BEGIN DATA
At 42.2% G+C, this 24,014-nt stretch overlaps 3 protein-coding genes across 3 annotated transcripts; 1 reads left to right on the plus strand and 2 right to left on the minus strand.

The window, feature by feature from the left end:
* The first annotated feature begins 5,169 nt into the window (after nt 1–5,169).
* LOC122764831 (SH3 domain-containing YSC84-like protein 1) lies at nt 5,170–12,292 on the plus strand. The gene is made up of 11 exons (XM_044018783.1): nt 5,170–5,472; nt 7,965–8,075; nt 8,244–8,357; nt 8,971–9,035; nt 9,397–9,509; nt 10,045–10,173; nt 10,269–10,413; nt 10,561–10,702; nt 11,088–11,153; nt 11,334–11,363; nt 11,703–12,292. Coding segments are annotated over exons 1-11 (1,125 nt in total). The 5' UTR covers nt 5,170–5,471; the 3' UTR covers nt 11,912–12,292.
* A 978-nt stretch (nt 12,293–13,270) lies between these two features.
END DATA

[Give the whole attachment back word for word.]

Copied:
At 42.2% G+C, this 24,014-nt stretch overlaps 3 protein-coding genes across 3 annotated transcripts; 1 reads left to right on the plus strand and 2 right to left on the minus strand.

The window, feature by feature from the left end:
* The first annotated feature begins 5,169 nt into the window (after nt 1–5,169).
* LOC122764831 (SH3 domain-containing YSC84-like protein 1) lies at nt 5,170–12,292 on the plus strand. The gene is made up of 11 exons (XM_044018783.1): nt 5,170–5,472; nt 7,965–8,075; nt 8,244–8,357; nt 8,971–9,035; nt 9,397–9,509; nt 10,045–10,173; nt 10,269–10,413; nt 10,561–10,702; nt 11,088–11,153; nt 11,334–11,363; nt 11,703–12,292. Coding segments are annotated over exons 1-11 (1,125 nt in total). The 5' UTR covers nt 5,170–5,471; the 3' UTR covers nt 11,912–12,292.
* A 978-nt stretch (nt 12,293–13,270) lies between these two features.